How to start a review when all that’s rattling within your brain is its conclusion, the final, perfectly summarising parting statement? Muse have made the finest album of their career to date, perhaps the most wonderfully rewarding long-player they’ll ever pen, an album that is as ambitious as it is combustive, as bamboozlingly bombastic as it is gracefully seductive.
How about at the start itself…
Black Holes And Revelations unpredictably unveils itself slowly and cautiously – that single, the sound of Beck being mercilessly ravaged by Trent Reznor, has seen expectations rise to a level unprecedented, so it’s slightly surprising that Messrs Bellamy, Howard and Wolstenholme pitch their comparatively poorest cuts into the affray first. Opener ‘Take A Bow’ ripples and bubbles, a Grandaddy-esque electronic pulse beating like a pacemaker fuelled by fiery sunspots, but Bellamy’s lyrics – quite obviously political, as has already been widely reported – are one-dimensional to the point of Blunt-like banality.
A screech of tyres on sticky sunburnt tarmac come four-and-a-half minutes and the repetitive thud-thud-thud of ‘Starlight’ begins: an entirely bland power ballad in the hands of any other rock band, Muse skilfully twist undeserved drama from an essentially mundane composition, yet never truly engage the listener. Their cause isn’t helped by a clunky chorus, either, seemingly in position only to offer the illusion of depth where, in fact, every other lick and lyric suggests otherwise. It’s a love song, simple as, and a far from inspiring one. Next.
Black Holes... is a dizzying rollercoaster, a stand-up-too-fast headrush, a beguiling beast of beauty and horror.
But what a next: this, track three of eleven, is where Black Holes And Revelations earns itself that grand congratulatory opening paragraph. ‘Supermassive Black Hole’ has a ridiculous title, Matt Bellamy spends its three-and-a-half minute duration sounding as if he’s lubing his larynx up for frenzied tonsil tennis, and its satisfyingly sleazy musical framework is about as expected as said frontman asking, breathlessly, “Ooh baby, can you hear me moan?”
Ice cream in soda, snails in porridge, Matt Bellamy playing kinky sex kitten: some things in this world were never meant to be bedfellows, but each and every time wonderful results are borne of their stars’ alignment.
From here on in Black Holes And Revelations is a dizzying rollercoaster, a stand-up-too-fast headrush, a beguiling beast of beauty and horror. ‘Map Of The Problematique’ initially sounds like a violation of late-Eighties Depeche Mode, but upon repeat inspections it reveals itself to be quite the musical onion: peel the layers away and you’re likely to cry foul at its plagiarism, but consume whole and the sensation is striking. At the song’s core are Dominic Howard’s incessant drum beats, each strike of stick on skin booming like a meteorite impacting upon the Moon’s surface. ‘Assassin’ is better still, its opening riff cheekily robbing, unashamedly so, from the title music of Knight Rider. Probably the fastest three minutes in the album’s forty-five, the song serves as a stylistic bridge spanning the slightly over-the-top histrionics of ‘Invincible’ and one of the album’s most talked-about offerings, the swaggering ‘Exo-Politics’.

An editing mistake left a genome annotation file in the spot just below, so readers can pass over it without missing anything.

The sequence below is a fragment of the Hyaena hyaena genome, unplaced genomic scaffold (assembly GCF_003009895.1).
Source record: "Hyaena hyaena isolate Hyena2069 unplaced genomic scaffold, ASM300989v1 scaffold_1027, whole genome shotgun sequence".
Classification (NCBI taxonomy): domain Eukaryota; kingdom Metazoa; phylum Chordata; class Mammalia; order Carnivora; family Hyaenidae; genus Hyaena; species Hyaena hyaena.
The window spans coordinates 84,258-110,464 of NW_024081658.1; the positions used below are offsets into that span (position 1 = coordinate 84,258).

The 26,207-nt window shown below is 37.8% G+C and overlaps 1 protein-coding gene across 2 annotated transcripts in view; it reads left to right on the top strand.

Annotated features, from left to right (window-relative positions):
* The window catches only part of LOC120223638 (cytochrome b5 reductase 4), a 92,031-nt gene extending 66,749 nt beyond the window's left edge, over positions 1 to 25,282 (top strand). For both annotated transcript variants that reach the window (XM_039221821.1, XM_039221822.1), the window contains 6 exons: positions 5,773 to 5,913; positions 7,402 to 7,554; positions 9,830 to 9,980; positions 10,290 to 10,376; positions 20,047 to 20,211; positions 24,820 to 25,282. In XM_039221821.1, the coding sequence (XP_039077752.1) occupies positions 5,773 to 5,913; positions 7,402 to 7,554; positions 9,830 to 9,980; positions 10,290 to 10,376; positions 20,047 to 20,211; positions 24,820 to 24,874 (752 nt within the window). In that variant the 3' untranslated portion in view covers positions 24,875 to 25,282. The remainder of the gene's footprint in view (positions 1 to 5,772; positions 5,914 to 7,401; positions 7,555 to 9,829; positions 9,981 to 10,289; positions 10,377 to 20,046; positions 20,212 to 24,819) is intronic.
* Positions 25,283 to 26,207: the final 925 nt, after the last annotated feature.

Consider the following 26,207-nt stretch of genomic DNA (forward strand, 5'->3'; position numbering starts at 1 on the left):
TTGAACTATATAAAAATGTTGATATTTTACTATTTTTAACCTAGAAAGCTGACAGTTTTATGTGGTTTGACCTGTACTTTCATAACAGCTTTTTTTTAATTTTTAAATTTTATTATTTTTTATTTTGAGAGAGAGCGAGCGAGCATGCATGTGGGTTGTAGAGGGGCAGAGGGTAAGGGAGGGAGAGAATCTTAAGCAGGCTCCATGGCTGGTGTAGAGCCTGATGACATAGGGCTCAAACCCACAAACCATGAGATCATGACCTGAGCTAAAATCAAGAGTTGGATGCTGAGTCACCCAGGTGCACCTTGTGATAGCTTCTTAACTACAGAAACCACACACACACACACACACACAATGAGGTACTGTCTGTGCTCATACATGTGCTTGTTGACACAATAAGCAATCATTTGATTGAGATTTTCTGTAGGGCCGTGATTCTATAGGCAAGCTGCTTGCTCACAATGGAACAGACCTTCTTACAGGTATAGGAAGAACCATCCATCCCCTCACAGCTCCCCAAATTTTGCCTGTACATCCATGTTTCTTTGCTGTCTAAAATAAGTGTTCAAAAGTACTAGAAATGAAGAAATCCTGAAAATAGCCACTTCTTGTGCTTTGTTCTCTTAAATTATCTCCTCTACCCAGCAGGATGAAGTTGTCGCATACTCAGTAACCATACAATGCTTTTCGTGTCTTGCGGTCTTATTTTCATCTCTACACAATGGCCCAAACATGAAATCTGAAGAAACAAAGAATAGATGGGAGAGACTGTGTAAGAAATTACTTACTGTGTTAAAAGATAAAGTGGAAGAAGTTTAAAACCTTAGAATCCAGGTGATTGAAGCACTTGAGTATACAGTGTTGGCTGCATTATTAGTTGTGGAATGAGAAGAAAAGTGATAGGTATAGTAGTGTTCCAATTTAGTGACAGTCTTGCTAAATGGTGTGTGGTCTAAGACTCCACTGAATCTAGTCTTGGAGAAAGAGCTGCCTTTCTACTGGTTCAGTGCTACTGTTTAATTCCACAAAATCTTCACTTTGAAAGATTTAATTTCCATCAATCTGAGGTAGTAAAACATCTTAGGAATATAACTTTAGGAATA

Bellamy is on record as saying that ‘Exo-Politics’ is conceptually concerned with conspiracy theories, with questions the layperson should be directing the way of governments with all switches seemingly stuck on self-destruct, but the song doesn’t get bogged down in intellectualisms: it, like so many of these songs, is primarily a rock song, and a fantastically fun one, too. For all the prog labels that Muse find themselves subjected to come each album release, there’s little on Black Holes And Revelations that even the most thick-skulled Neanderthal couldn’t get whiplash from – the head-banging possibilities are plentiful.
The album’s rear end is characterised by splashes of Morricone-coloured embellishment, each tiny facet of sound comprising an essential piece of this puzzling album – on paper, intelligence shouldn’t stand hand-in-hand with reckless excess quite so magisterially, so majestically. Come the record’s sustained climax, the scintillating ‘Knights Of Cydonia’ – surf rock re-imagined for extreme sports fanatics riding the shifting dunes of Mars – all the listener can do is allow themselves to be swept away in the rush. “How can we win, when fools can be kings?” asks Bellamy, a wall of noise just waiting to be unleashed all around him; again, the lyrics are wrapped up in see-through political analogies, but every time Muse’s singer delivers a slightly duff line, you can rest assured that a mighty riff will obliterate the memory of it in all of a few seconds. “You and I must fight to survive…”, and riff. A gigantic, rollicking, bucking, violent riff, battling and winning like a humpback hooked by a six-foot Kingfisher starter rod.
Black Holes... is likely to be the band’s OK Computer – the record that everything they produce subsequently is immediately unfairly rated against, ‘til time’s own sands sit still.
The urge to go around again is instantaneous, and even though Black Holes And Revelations begins with a whimper, its steady, ever-building roar is a wonder to behold. The work of three individuals arriving at the peak of their powers, it’s likely to be the band’s OK Computer, their Music For The Jilted Generation, their Dark Side Of The Moon – the record that everything they produce subsequently is immediately unfairly rated against, ‘til time’s own sands sit still.
Should they never make another album, Muse can retire safe in the knowledge that pretentious rulebook re-writing and perfunctory by-numbers rocking have never mixed so alluringly.
9Mike Diver's Score